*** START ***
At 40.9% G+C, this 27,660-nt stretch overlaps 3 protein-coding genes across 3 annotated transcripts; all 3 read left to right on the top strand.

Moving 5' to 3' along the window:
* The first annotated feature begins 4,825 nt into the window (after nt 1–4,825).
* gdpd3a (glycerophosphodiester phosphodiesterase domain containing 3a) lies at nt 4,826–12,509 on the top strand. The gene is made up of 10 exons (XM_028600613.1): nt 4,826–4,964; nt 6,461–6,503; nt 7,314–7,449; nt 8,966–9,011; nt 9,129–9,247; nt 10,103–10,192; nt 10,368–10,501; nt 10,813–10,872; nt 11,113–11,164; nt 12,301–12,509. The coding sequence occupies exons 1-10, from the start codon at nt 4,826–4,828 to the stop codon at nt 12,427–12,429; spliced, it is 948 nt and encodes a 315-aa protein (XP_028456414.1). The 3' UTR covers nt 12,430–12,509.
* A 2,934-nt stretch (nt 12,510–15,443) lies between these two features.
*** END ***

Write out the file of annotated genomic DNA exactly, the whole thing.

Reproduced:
At 40.9% G+C, this 27,660-nt stretch overlaps 3 protein-coding genes across 3 annotated transcripts; all 3 read left to right on the top strand.

Moving 5' to 3' along the window:
* The first annotated feature begins 4,825 nt into the window (after nt 1–4,825).
* gdpd3a (glycerophosphodiester phosphodiesterase domain containing 3a) lies at nt 4,826–12,509 on the top strand. The gene is made up of 10 exons (XM_028600613.1): nt 4,826–4,964; nt 6,461–6,503; nt 7,314–7,449; nt 8,966–9,011; nt 9,129–9,247; nt 10,103–10,192; nt 10,368–10,501; nt 10,813–10,872; nt 11,113–11,164; nt 12,301–12,509. The coding sequence occupies exons 1-10, from the start codon at nt 4,826–4,828 to the stop codon at nt 12,427–12,429; spliced, it is 948 nt and encodes a 315-aa protein (XP_028456414.1). The 3' UTR covers nt 12,430–12,509.
* A 2,934-nt stretch (nt 12,510–15,443) lies between these two features.